This book covers disrupting the racist and sexist biases in conversations on reconciliation. The author offers a compelling argument that the Christian racial reconciliation movement is incapable of responding to modern-day racism. She demonstrates how reconciliation's roots in the evangelical, male-centered Promise Keepers' movement has resulted in a patriarchal and largely symbolic effort, focused upon improving relationships between men from various racial-ethnic groups. She argues that highlighting the voices of women of color is critical to developing any genuine efforts toward reconciliation. Drawing upon intersectionality theory and critical race studies, she demonstrates how living at the intersection of racism and sexism exposes women of color to unique experiences of gendered racism that are not about relationships, but rather are about systems of power and inequity. Refuting the idea that race and racism are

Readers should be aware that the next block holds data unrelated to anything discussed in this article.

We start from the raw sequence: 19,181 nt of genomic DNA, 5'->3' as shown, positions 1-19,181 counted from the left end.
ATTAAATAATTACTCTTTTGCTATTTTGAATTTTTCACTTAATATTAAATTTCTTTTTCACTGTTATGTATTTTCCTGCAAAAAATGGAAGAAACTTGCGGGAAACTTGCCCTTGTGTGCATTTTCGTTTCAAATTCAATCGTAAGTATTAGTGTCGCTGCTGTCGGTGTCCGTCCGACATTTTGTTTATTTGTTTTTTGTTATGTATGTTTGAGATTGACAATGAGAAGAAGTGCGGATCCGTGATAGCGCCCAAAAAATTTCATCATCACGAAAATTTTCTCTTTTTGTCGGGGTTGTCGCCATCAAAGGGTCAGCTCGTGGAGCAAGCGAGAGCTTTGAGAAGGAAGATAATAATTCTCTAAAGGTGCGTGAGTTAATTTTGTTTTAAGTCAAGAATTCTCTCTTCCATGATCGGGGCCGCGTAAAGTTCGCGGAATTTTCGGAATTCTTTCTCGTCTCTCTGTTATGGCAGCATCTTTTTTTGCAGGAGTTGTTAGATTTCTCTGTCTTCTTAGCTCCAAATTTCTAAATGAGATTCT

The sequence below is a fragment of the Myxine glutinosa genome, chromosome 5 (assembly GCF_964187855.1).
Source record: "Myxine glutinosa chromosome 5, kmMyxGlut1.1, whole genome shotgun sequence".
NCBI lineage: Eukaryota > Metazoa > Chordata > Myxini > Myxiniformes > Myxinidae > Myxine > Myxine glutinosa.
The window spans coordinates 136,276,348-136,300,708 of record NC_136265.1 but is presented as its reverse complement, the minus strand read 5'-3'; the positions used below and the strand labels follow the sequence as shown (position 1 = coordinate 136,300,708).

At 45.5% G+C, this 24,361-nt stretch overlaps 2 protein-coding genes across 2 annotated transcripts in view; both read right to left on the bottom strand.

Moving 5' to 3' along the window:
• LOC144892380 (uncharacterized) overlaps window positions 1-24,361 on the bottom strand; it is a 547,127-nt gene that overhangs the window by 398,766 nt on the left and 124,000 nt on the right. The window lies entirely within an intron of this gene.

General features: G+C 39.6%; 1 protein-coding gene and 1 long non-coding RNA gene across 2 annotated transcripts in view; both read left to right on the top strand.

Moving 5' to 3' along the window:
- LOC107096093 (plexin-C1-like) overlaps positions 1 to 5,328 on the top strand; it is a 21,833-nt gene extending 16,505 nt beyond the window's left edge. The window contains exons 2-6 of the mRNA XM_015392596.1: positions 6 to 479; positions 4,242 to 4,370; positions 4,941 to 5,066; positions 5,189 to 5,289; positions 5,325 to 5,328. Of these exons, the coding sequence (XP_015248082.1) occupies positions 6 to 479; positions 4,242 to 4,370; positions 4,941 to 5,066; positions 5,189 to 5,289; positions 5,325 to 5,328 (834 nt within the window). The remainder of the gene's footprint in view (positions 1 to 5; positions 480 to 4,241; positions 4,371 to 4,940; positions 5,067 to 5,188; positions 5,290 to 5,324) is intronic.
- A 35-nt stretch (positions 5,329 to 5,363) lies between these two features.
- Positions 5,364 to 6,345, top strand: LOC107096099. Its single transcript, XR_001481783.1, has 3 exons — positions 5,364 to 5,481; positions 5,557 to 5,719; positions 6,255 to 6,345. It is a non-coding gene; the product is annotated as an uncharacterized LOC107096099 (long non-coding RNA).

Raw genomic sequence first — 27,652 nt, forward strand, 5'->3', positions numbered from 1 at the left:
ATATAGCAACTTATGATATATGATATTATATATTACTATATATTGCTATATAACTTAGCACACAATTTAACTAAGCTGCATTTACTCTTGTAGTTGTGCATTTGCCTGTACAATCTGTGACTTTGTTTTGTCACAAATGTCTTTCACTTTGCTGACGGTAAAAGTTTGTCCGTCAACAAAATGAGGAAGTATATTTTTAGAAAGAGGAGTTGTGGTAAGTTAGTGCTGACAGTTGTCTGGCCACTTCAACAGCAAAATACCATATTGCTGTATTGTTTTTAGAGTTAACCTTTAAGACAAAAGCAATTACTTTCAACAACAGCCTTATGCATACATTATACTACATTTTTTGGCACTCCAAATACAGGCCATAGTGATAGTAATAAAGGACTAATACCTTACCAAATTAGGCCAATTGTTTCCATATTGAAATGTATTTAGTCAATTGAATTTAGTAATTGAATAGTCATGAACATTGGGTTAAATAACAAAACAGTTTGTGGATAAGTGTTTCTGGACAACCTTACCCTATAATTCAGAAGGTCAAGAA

one-size-fits-all, this book highlights the particular work that White Americans must do to repent of racism and to work toward racial justice and offers a constructive view of reconciliation that prioritizes eliminating racial injustice and healing the damage that it has done to African Americans and other people of color.